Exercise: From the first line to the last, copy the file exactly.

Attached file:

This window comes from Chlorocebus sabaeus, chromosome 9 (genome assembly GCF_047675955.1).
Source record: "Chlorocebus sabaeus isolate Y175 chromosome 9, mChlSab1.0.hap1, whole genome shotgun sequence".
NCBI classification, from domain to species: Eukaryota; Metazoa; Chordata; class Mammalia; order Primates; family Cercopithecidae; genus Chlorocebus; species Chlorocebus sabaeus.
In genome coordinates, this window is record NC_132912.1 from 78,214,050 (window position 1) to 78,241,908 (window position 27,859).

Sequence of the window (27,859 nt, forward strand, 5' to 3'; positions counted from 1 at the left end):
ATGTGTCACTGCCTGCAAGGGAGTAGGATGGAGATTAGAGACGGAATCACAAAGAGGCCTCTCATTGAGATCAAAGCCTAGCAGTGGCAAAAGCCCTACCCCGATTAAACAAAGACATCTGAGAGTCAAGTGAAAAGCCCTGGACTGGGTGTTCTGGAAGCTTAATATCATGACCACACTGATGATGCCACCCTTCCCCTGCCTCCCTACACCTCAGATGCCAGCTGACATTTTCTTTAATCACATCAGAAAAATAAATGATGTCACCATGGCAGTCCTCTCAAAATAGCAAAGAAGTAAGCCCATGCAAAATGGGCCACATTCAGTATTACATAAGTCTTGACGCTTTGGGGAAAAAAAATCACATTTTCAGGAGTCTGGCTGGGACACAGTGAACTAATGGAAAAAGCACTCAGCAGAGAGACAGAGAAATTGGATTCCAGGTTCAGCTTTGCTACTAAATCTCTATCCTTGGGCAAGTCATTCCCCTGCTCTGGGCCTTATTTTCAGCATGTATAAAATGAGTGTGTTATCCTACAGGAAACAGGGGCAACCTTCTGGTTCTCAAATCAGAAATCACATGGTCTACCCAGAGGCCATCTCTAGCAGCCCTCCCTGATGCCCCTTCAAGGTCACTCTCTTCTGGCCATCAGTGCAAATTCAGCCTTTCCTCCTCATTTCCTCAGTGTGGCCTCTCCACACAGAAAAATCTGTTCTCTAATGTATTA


This window comes from Chlorocebus sabaeus, chromosome 9 (genome assembly GCF_047675955.1).
Source record: "Chlorocebus sabaeus isolate Y175 chromosome 9, mChlSab1.0.hap1, whole genome shotgun sequence".
NCBI classification, from domain to species: Eukaryota; Metazoa; Chordata; class Mammalia; order Primates; family Cercopithecidae; genus Chlorocebus; species Chlorocebus sabaeus.
In genome coordinates, this window is record NC_132912.1 from 78,214,050 (window position 1) to 78,241,908 (window position 27,859).

Sequence of the window (27,859 nt, forward strand, 5' to 3'; positions counted from 1 at the left end):
ATGTGTCACTGCCTGCAAGGGAGTAGGATGGAGATTAGAGACGGAATCACAAAGAGGCCTCTCATTGAGATCAAAGCCTAGCAGTGGCAAAAGCCCTACCCCGATTAAACAAAGACATCTGAGAGTCAAGTGAAAAGCCCTGGACTGGGTGTTCTGGAAGCTTAATATCATGACCACACTGATGATGCCACCCTTCCCCTGCCTCCCTACACCTCAGATGCCAGCTGACATTTTCTTTAATCACATCAGAAAAATAAATGATGTCACCATGGCAGTCCTCTCAAAATAGCAAAGAAGTAAGCCCATGCAAAATGGGCCACATTCAGTATTACATAAGTCTTGACGCTTTGGGGAAAAAAAATCACATTTTCAGGAGTCTGGCTGGGACACAGTGAACTAATGGAAAAAGCACTCAGCAGAGAGACAGAGAAATTGGATTCCAGGTTCAGCTTTGCTACTAAATCTCTATCCTTGGGCAAGTCATTCCCCTGCTCTGGGCCTTATTTTCAGCATGTATAAAATGAGTGTGTTATCCTACAGGAAACAGGGGCAACCTTCTGGTTCTCAAATCAGAAATCACATGGTCTACCCAGAGGCCATCTCTAGCAGCCCTCCCTGATGCCCCTTCAAGGTCACTCTCTTCTGGCCATCAGTGCAAATTCAGCCTTTCCTCCTCATTTCCTCAGTGTGGCCTCTCCACACAGAAAAATCTGTTCTCTAATGTATTA